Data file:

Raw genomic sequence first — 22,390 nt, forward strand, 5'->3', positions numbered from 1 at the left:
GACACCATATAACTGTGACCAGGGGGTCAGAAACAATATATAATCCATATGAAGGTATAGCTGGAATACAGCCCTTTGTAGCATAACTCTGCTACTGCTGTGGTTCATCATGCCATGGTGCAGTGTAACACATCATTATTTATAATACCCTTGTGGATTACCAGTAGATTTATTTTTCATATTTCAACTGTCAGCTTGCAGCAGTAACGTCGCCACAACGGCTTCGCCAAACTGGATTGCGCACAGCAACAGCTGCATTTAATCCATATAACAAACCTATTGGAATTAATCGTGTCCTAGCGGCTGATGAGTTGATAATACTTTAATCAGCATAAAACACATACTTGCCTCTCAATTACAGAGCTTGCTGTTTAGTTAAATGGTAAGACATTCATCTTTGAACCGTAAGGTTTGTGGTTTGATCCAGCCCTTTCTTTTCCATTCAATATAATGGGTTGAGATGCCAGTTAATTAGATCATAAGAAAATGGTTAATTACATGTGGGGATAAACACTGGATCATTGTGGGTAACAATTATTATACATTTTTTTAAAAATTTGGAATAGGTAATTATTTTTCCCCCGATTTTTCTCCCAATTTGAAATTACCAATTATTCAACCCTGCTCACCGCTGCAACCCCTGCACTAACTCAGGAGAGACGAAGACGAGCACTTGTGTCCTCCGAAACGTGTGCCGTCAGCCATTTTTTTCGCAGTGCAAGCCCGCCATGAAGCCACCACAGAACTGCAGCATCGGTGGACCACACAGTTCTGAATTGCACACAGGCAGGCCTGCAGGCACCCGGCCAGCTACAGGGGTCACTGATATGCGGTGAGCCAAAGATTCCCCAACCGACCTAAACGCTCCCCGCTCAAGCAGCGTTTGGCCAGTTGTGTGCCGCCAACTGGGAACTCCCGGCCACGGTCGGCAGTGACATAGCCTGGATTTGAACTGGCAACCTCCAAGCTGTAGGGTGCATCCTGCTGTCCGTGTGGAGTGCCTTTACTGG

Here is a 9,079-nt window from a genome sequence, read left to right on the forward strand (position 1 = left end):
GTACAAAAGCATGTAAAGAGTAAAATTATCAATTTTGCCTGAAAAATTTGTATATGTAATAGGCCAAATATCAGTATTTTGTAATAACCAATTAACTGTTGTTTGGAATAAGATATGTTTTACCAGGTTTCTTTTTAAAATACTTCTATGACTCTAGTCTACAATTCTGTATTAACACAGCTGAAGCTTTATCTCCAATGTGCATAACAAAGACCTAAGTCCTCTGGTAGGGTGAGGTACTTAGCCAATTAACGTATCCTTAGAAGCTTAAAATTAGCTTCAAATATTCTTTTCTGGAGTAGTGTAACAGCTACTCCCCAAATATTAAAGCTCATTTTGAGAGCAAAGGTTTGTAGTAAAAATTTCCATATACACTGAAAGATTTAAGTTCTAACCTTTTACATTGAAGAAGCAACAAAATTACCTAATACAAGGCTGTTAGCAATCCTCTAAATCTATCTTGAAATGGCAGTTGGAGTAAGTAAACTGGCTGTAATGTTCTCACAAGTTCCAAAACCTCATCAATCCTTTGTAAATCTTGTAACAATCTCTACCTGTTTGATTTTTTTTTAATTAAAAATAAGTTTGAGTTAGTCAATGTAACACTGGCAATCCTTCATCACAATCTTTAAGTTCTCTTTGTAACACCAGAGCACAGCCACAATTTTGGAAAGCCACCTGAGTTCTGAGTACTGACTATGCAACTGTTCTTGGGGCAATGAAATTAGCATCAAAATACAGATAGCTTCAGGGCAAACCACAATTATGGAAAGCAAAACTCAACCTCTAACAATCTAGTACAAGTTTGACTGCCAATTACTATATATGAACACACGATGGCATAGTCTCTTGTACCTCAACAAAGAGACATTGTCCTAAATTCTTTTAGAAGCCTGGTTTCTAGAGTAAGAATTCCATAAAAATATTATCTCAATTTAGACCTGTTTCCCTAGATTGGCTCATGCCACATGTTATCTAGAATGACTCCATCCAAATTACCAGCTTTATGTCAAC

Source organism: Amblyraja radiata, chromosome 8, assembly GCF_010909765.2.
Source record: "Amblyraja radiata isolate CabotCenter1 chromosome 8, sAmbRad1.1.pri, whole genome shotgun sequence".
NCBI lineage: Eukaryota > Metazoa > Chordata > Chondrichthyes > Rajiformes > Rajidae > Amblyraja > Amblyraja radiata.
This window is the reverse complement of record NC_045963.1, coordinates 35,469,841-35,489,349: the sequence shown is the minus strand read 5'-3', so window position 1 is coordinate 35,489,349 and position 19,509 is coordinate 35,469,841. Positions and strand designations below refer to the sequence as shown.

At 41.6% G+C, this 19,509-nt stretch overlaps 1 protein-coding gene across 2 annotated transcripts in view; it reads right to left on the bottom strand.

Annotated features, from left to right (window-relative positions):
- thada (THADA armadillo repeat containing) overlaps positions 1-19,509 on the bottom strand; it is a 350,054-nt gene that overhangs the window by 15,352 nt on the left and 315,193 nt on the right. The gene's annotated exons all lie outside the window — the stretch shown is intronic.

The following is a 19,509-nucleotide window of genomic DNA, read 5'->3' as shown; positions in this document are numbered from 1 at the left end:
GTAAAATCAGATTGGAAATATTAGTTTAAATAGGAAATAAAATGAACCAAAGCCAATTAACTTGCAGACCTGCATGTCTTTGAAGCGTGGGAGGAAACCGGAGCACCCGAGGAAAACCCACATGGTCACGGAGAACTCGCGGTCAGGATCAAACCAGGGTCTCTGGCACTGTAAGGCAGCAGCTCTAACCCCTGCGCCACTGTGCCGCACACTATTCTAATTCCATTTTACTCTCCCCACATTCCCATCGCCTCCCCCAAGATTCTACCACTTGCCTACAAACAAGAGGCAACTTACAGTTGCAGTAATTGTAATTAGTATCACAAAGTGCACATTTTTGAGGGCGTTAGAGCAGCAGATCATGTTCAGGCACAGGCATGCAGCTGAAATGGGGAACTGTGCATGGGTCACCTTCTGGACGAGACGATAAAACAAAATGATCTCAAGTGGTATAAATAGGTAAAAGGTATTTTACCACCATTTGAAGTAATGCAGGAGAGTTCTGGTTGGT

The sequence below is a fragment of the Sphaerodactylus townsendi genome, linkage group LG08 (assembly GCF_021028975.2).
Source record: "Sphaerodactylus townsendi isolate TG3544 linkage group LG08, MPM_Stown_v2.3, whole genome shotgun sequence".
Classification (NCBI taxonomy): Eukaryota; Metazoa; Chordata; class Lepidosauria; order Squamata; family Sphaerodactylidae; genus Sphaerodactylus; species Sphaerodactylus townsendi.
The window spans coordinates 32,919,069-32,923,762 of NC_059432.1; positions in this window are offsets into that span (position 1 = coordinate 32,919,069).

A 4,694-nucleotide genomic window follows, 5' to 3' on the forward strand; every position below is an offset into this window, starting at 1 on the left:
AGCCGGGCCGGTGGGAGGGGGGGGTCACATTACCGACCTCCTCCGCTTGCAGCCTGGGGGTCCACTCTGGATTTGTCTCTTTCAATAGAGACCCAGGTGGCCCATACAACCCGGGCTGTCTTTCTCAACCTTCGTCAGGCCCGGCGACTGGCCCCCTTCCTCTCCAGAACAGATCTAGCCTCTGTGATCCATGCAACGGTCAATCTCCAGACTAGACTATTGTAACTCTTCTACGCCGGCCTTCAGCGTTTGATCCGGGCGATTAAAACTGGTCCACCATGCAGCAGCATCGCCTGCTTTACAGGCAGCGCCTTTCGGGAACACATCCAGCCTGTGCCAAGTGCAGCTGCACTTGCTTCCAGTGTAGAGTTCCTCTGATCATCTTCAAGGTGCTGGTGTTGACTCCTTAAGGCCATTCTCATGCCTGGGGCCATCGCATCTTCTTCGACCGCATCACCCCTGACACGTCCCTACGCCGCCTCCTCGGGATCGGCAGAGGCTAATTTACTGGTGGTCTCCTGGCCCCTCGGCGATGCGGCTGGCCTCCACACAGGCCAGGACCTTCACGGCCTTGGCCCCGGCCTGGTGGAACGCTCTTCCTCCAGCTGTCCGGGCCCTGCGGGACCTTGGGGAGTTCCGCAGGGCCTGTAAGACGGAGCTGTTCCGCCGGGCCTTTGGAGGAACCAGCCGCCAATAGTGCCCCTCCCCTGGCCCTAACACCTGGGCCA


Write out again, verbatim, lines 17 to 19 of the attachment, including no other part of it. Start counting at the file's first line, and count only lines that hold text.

The window spans coordinates 32,919,069-32,923,762 of NC_059432.1; positions in this window are offsets into that span (position 1 = coordinate 32,919,069).

A 4,694-nucleotide genomic window follows, 5' to 3' on the forward strand; every position below is an offset into this window, starting at 1 on the left:
AGCCGGGCCGGTGGGAGGGGGGGGTCACATTACCGACCTCCTCCGCTTGCAGCCTGGGGGTCCACTCTGGATTTGTCTCTTTCAATAGAGACCCAGGTGGCCCATACAACCCGGGCTGTCTTTCTCAACCTTCGTCAGGCCCGGCGACTGGCCCCCTTCCTCTCCAGAACAGATCTAGCCTCTGTGATCCATGCAACGGTCAATCTCCAGACTAGACTATTGTAACTCTTCTACGCCGGCCTTCAGCGTTTGATCCGGGCGATTAAAACTGGTCCACCATGCAGCAGCATCGCCTGCTTTACAGGCAGCGCCTTTCGGGAACACATCCAGCCTGTGCCAAGTGCAGCTGCACTTGCTTCCAGTGTAGAGTTCCTCTGATCATCTTCAAGGTGCTGGTGTTGACTCCTTAAGGCCATTCTCATGCCTGGGGCCATCGCATCTTCTTCGACCGCATCACCCCTGACACGTCCCTACGCCGCCTCCTCGGGATCGGCAGAGGCTAATTTACTGGTGGTCTCCTGGCCCCTCGGCGATGCGGCTGGCCTCCACACAGGCCAGGACCTTCACGGCCTTGGCCCCGGCCTGGTGGAACGCTCTTCCTCCAGCTGTCCGGGCCCTGCGGGACCTTGGGGAGTTCCGCAGGGCCTGTAAGACGGAGCTGTTCCGCCGGGCCTTTGGAGGAACCAGCCGCCAATAGTGCCCCTCCCCTGGCCCTAACACCTGGGCCA